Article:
cartier vintage sunglasses malmaison, giverny, monceau, authentic.

Cartier Bubinga wood

Cartier started using wood for their eyewear in 1990. The type of wood was Bubinga African wood. A rare precious species of wood that is now endangered. Cartier still uses Bubinga, but now they use other wood species as well.

Someone asked us if Cartier Malmaison 'Rosewood' are authentic. Our response:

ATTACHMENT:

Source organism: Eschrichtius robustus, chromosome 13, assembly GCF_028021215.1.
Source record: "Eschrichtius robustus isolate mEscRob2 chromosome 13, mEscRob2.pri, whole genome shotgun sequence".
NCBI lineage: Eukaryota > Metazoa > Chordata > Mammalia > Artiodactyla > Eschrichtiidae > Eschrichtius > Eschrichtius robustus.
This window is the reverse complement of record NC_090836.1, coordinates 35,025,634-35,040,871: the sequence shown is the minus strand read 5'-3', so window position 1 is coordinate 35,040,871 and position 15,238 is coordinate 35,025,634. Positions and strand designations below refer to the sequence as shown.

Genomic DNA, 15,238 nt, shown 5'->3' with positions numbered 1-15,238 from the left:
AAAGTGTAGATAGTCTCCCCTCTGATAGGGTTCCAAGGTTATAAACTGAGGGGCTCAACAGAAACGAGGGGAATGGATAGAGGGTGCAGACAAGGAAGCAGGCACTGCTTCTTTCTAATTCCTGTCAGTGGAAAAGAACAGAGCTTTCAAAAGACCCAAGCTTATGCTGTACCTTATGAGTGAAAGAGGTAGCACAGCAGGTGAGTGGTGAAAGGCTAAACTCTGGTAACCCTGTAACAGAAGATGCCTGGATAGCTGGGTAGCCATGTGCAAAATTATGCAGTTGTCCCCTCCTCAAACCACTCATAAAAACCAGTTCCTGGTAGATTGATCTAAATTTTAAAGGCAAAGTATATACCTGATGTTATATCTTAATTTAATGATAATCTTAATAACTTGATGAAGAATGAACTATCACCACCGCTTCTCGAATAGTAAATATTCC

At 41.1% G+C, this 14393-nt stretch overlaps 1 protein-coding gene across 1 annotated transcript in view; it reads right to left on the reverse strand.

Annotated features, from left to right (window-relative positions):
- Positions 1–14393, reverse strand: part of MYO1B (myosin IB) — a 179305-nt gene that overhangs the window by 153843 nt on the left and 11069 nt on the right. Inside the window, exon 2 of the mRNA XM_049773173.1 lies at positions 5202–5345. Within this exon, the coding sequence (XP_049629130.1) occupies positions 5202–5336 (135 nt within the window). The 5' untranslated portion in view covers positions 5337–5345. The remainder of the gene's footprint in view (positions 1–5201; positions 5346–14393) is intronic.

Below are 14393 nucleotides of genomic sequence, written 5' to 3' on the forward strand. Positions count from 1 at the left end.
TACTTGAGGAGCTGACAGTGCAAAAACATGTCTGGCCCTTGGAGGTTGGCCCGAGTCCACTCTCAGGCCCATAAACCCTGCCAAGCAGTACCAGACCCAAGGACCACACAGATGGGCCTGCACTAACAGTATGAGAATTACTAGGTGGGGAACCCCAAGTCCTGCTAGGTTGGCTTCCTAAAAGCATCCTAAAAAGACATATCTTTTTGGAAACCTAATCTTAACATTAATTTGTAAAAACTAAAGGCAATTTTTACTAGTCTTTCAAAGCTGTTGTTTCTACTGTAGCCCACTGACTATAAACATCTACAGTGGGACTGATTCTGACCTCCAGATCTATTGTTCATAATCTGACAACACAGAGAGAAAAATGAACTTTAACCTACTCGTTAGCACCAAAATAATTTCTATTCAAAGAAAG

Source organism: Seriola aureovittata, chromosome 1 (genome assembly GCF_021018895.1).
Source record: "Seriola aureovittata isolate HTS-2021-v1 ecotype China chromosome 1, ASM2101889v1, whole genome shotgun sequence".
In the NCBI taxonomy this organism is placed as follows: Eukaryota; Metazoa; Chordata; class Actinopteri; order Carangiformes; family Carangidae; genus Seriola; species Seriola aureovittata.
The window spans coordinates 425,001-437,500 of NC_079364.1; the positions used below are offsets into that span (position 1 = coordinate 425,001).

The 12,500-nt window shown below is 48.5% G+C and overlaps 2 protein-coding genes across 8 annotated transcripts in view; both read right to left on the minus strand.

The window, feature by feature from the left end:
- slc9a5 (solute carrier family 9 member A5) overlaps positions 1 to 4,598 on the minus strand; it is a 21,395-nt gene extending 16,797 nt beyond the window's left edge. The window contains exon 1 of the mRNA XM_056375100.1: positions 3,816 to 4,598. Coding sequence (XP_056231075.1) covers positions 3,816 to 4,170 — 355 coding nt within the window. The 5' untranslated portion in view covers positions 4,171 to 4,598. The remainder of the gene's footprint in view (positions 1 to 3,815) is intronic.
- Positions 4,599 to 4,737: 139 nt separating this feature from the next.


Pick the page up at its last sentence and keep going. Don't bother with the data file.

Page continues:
ALL Cartier Malmaison frames were created with Bubinga wood. Found across equatorial Africa, there are multiple species of the “Guibourtia” genus that are known as Bubinga, so colors and aesthetics can vary dramatically. As we've seen very light woods on some Malmaisons where the seller calls it 'Banana Wood' which is false. Banana tree trunk is literally like paper and rot easily. Bubinga is often nicknamed, “African Rosewood,” which is misleading. 'Rosewood' is a generic umbrella term for a variety of woods in the "Dalbergia" genus, including palisander, kingwood, tulipwood, and many others (so-called because when these woods are cut, they emit a faint scent of roses). Bubinga is not of the Dalbergia species, but again, sellers would write what the customer would search for. Sources: catalogs

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